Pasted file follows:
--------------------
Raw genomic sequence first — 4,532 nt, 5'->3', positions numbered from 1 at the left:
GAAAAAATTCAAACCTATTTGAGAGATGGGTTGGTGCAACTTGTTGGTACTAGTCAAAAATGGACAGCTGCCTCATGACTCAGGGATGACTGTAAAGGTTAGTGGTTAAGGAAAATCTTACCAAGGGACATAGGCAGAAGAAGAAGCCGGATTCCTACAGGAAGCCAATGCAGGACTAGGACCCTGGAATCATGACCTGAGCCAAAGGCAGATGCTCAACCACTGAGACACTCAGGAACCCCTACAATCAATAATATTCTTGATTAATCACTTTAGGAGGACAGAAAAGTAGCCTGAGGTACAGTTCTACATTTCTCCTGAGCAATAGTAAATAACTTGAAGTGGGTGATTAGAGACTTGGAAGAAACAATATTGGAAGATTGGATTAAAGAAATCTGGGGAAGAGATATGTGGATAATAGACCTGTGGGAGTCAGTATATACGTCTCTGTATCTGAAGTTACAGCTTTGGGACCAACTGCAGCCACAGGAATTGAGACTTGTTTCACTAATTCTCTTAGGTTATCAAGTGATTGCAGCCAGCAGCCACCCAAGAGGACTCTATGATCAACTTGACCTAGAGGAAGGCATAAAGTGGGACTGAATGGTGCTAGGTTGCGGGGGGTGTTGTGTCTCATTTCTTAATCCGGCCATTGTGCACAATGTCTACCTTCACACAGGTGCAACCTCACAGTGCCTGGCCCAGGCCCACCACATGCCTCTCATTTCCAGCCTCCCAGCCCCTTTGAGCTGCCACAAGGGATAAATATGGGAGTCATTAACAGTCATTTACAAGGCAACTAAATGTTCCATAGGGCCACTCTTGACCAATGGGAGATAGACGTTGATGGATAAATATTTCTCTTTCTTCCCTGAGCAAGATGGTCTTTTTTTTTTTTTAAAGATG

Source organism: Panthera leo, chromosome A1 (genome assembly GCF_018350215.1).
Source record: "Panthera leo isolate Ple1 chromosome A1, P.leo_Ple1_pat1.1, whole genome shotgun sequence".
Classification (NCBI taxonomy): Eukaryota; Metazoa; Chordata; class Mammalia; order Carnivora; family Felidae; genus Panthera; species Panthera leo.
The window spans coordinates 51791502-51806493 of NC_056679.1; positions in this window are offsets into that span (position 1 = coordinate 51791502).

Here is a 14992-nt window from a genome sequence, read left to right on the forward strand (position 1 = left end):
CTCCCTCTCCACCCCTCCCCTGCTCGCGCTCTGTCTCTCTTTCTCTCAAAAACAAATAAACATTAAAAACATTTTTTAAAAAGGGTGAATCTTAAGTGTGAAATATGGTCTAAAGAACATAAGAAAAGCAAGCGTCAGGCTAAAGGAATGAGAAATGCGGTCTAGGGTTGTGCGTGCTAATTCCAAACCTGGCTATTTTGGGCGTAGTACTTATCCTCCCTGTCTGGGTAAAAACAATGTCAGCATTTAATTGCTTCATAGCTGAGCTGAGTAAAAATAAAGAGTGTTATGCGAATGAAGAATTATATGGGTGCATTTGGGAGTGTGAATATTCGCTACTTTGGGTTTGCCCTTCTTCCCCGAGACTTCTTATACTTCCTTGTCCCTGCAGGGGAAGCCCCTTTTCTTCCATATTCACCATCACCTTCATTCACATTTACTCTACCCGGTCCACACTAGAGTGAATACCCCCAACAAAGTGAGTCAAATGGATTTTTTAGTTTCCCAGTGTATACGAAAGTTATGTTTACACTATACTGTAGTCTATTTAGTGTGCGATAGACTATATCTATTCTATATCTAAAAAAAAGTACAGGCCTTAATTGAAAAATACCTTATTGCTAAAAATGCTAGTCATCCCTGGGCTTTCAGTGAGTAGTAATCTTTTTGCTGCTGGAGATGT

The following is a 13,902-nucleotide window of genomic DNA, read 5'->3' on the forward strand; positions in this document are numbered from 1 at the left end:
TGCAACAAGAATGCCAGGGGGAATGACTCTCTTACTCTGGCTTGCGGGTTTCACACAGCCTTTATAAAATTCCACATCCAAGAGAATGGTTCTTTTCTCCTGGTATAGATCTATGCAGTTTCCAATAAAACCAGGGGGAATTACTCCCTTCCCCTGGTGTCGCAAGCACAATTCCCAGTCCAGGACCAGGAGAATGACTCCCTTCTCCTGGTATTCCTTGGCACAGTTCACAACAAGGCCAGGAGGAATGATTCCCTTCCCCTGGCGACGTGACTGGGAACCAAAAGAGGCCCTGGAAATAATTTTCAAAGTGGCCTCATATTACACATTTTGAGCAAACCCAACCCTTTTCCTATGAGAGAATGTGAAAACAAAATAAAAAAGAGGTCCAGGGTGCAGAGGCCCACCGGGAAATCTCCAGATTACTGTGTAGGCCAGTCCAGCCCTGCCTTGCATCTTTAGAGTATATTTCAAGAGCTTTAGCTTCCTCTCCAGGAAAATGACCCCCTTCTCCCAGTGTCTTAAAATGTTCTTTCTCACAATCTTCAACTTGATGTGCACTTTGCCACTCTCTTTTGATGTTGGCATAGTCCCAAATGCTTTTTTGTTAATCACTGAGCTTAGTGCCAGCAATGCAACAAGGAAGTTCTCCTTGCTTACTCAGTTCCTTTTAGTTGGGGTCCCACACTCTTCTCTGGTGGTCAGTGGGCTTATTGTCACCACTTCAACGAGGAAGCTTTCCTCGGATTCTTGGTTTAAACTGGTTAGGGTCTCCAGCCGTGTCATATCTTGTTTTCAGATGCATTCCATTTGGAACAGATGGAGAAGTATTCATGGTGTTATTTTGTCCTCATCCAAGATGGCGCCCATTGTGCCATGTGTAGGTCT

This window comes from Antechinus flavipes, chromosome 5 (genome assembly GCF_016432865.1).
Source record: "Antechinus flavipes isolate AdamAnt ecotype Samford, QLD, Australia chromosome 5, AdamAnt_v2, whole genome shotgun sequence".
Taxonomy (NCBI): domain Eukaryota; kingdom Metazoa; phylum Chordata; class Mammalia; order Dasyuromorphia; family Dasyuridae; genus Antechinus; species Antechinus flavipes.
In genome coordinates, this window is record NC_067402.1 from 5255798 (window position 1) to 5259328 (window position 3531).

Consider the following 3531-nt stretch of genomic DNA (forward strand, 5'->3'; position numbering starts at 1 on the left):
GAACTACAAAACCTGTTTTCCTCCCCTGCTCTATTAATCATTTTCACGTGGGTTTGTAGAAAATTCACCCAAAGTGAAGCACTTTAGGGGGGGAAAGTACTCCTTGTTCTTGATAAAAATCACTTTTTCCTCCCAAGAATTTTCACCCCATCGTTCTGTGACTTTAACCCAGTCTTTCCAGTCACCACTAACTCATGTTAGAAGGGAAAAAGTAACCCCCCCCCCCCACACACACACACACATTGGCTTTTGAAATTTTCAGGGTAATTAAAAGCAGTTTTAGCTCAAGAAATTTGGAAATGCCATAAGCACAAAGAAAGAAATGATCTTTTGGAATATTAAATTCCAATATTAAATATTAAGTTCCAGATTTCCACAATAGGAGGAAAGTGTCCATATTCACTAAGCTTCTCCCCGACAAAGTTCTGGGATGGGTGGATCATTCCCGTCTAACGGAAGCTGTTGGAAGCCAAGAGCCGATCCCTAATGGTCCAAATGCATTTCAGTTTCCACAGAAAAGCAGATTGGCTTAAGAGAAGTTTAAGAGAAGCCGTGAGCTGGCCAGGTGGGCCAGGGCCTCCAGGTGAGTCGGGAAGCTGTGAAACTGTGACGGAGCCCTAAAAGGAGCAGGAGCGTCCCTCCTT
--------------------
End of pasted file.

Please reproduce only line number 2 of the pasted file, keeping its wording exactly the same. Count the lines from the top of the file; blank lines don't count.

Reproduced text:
GAAAAAATTCAAACCTATTTGAGAGATGGGTTGGTGCAACTTGTTGGTACTAGTCAAAAATGGACAGCTGCCTCATGACTCAGGGATGACTGTAAAGGTTAGTGGTTAAGGAAAATCTTACCAAGGGACATAGGCAGAAGAAGAAGCCGGATTCCTACAGGAAGCCAATGCAGGACTAGGACCCTGGAATCATGACCTGAGCCAAAGGCAGATGCTCAACCACTGAGACACTCAGGAACCCCTACAATCAATAATATTCTTGATTAATCACTTTAGGAGGACAGAAAAGTAGCCTGAGGTACAGTTCTACATTTCTCCTGAGCAATAGTAAATAACTTGAAGTGGGTGATTAGAGACTTGGAAGAAACAATATTGGAAGATTGGATTAAAGAAATCTGGGGAAGAGATATGTGGATAATAGACCTGTGGGAGTCAGTATATACGTCTCTGTATCTGAAGTTACAGCTTTGGGACCAACTGCAGCCACAGGAATTGAGACTTGTTTCACTAATTCTCTTAGGTTATCAAGTGATTGCAGCCAGCAGCCACCCAAGAGGACTCTATGATCAACTTGACCTAGAGGAAGGCATAAAGTGGGACTGAATGGTGCTAGGTTGCGGGGGGTGTTGTGTCTCATTTCTTAATCCGGCCATTGTGCACAATGTCTACCTTCACACAGGTGCAACCTCACAGTGCCTGGCCCAGGCCCACCACATGCCTCTCATTTCCAGCCTCCCAGCCCCTTTGAGCTGCCACAAGGGATAAATATGGGAGTCATTAACAGTCATTTACAAGGCAACTAAATGTTCCATAGGGCCACTCTTGACCAATGGGAGATAGACGTTGATGGATAAATATTTCTCTTTCTTCCCTGAGCAAGATGGTCTTTTTTTTTTTTTAAAGATG